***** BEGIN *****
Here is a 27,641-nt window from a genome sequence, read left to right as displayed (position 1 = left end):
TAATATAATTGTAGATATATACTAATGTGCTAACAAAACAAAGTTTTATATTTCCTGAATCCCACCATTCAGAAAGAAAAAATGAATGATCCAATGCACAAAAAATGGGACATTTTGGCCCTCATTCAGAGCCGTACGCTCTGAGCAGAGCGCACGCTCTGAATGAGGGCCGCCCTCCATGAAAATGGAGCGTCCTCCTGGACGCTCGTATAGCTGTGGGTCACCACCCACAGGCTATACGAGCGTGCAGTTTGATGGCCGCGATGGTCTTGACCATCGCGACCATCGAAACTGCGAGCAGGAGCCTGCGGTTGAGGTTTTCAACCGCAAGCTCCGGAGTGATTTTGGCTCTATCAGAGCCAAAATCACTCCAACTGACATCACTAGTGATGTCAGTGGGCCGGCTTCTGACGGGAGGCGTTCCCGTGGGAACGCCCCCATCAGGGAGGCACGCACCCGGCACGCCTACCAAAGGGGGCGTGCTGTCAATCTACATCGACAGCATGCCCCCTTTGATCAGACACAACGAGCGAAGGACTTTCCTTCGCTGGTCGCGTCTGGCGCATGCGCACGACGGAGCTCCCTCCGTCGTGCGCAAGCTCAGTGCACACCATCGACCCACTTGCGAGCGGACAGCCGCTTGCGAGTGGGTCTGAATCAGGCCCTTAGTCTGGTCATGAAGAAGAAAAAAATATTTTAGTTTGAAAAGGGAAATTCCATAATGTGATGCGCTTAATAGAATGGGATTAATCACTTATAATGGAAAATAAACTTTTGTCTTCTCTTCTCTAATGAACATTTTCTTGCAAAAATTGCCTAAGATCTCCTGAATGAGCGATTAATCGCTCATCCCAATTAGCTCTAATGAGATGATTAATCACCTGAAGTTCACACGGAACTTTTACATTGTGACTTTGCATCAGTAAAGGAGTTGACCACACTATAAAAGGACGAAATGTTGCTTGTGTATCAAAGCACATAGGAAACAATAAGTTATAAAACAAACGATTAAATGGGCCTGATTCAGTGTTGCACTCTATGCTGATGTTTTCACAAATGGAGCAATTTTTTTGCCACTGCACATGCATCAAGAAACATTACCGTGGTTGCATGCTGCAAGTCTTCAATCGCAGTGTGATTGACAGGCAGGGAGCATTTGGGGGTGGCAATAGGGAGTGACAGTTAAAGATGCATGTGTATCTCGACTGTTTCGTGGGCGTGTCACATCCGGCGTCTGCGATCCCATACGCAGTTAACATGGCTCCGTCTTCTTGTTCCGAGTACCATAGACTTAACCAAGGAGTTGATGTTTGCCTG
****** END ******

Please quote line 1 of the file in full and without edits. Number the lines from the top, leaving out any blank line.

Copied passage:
Here is a 27,641-nt window from a genome sequence, read left to right as displayed (position 1 = left end):